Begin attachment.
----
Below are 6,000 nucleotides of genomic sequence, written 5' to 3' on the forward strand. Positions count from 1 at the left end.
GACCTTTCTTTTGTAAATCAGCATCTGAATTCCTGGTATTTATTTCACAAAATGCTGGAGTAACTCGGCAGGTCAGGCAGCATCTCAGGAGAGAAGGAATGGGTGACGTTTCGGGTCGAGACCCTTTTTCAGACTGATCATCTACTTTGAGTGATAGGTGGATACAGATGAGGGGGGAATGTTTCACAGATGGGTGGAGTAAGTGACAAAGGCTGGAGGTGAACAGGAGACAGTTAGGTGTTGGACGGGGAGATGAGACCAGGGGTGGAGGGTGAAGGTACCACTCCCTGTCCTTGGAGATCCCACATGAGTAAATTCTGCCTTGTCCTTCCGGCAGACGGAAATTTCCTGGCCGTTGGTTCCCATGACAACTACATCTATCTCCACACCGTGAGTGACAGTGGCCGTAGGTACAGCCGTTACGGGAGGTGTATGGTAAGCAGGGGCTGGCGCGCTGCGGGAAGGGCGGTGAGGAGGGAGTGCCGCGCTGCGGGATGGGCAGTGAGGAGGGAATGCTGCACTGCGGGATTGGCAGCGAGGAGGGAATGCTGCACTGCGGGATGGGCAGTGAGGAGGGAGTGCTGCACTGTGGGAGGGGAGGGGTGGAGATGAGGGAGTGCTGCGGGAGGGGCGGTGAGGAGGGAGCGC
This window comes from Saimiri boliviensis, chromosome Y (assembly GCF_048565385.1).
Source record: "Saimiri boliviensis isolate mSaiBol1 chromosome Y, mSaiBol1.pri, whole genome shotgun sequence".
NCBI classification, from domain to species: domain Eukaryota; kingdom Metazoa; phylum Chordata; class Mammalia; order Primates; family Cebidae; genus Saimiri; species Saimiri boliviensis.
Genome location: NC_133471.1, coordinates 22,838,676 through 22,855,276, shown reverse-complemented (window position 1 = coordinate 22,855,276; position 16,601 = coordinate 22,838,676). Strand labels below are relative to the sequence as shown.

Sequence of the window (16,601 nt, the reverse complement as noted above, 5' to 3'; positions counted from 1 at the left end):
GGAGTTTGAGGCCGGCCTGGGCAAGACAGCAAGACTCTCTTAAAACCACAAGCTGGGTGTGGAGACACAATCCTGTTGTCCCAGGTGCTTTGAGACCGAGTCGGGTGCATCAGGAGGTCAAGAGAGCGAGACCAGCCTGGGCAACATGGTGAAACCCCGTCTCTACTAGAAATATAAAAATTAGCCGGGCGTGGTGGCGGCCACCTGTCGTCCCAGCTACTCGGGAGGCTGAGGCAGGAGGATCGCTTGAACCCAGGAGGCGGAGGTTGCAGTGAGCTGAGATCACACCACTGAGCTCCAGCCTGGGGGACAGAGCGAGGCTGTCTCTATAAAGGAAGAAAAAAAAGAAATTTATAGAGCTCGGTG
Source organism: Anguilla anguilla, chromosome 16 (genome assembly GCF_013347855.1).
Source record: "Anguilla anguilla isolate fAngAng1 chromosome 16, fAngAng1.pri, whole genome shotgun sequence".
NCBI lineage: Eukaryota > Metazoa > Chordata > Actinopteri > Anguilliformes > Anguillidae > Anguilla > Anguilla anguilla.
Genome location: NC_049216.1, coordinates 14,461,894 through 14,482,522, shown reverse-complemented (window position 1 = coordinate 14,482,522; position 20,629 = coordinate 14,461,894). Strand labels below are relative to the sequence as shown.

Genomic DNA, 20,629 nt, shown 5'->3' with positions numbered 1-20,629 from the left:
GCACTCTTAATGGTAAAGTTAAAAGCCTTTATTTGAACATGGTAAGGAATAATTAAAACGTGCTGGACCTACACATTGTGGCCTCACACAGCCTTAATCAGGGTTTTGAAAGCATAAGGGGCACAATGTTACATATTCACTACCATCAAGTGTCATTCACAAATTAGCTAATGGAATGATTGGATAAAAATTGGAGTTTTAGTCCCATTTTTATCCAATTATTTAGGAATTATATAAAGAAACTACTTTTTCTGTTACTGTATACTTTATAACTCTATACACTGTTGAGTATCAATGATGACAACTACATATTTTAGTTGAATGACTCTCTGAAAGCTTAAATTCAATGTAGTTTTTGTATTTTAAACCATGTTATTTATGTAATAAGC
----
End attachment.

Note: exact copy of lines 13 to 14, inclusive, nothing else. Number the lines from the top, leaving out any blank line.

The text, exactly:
Genomic DNA, 20,629 nt, shown 5'->3' with positions numbered 1-20,629 from the left:
GCACTCTTAATGGTAAAGTTAAAAGCCTTTATTTGAACATGGTAAGGAATAATTAAAACGTGCTGGACCTACACATTGTGGCCTCACACAGCCTTAATCAGGGTTTTGAAAGCATAAGGGGCACAATGTTACATATTCACTACCATCAAGTGTCATTCACAAATTAGCTAATGGAATGATTGGATAAAAATTGGAGTTTTAGTCCCATTTTTATCCAATTATTTAGGAATTATATAAAGAAACTACTTTTTCTGTTACTGTATACTTTATAACTCTATACACTGTTGAGTATCAATGATGACAACTACATATTTTAGTTGAATGACTCTCTGAAAGCTTAAATTCAATGTAGTTTTTGTATTTTAAACCATGTTATTTATGTAATAAGC